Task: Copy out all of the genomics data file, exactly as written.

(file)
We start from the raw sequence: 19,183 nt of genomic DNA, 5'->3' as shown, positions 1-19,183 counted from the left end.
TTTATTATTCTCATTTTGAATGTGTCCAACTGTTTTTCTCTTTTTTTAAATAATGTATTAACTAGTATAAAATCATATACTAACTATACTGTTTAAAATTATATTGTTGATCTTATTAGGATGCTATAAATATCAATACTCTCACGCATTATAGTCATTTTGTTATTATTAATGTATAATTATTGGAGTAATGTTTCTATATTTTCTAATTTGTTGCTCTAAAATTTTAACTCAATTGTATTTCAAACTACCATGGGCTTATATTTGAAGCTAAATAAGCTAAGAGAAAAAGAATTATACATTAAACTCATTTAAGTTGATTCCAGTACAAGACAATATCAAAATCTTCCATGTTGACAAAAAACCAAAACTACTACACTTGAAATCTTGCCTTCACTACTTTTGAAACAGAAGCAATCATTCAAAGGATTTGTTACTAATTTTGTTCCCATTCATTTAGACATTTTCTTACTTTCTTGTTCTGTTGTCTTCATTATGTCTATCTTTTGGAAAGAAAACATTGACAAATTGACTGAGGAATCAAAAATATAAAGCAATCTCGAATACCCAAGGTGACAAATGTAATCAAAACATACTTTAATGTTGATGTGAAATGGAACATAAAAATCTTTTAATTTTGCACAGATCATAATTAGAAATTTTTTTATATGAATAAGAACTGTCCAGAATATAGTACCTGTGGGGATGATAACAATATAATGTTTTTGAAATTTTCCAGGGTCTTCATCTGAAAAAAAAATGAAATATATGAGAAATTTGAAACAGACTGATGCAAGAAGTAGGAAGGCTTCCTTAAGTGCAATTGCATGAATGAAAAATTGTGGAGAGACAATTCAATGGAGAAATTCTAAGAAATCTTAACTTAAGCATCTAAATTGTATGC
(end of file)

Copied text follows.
We start from the raw sequence: 19,183 nt of genomic DNA, 5'->3' as shown, positions 1-19,183 counted from the left end.
TTTATTATTCTCATTTTGAATGTGTCCAACTGTTTTTCTCTTTTTTTAAATAATGTATTAACTAGTATAAAATCATATACTAACTATACTGTTTAAAATTATATTGTTGATCTTATTAGGATGCTATAAATATCAATACTCTCACGCATTATAGTCATTTTGTTATTATTAATGTATAATTATTGGAGTAATGTTTCTATATTTTCTAATTTGTTGCTCTAAAATTTTAACTCAATTGTATTTCAAACTACCATGGGCTTATATTTGAAGCTAAATAAGCTAAGAGAAAAAGAATTATACATTAAACTCATTTAAGTTGATTCCAGTACAAGACAATATCAAAATCTTCCATGTTGACAAAAAACCAAAACTACTACACTTGAAATCTTGCCTTCACTACTTTTGAAACAGAAGCAATCATTCAAAGGATTTGTTACTAATTTTGTTCCCATTCATTTAGACATTTTCTTACTTTCTTGTTCTGTTGTCTTCATTATGTCTATCTTTTGGAAAGAAAACATTGACAAATTGACTGAGGAATCAAAAATATAAAGCAATCTCGAATACCCAAGGTGACAAATGTAATCAAAACATACTTTAATGTTGATGTGAAATGGAACATAAAAATCTTTTAATTTTGCACAGATCATAATTAGAAATTTTTTTATATGAATAAGAACTGTCCAGAATATAGTACCTGTGGGGATGATAACAATATAATGTTTTTGAAATTTTCCAGGGTCTTCATCTGAAAAAAAAATGAAATATATGAGAAATTTGAAACAGACTGATGCAAGAAGTAGGAAGGCTTCCTTAAGTGCAATTGCATGAATGAAAAATTGTGGAGAGACAATTCAATGGAGAAATTCTAAGAAATCTTAACTTAAGCATCTAAATTGTATGC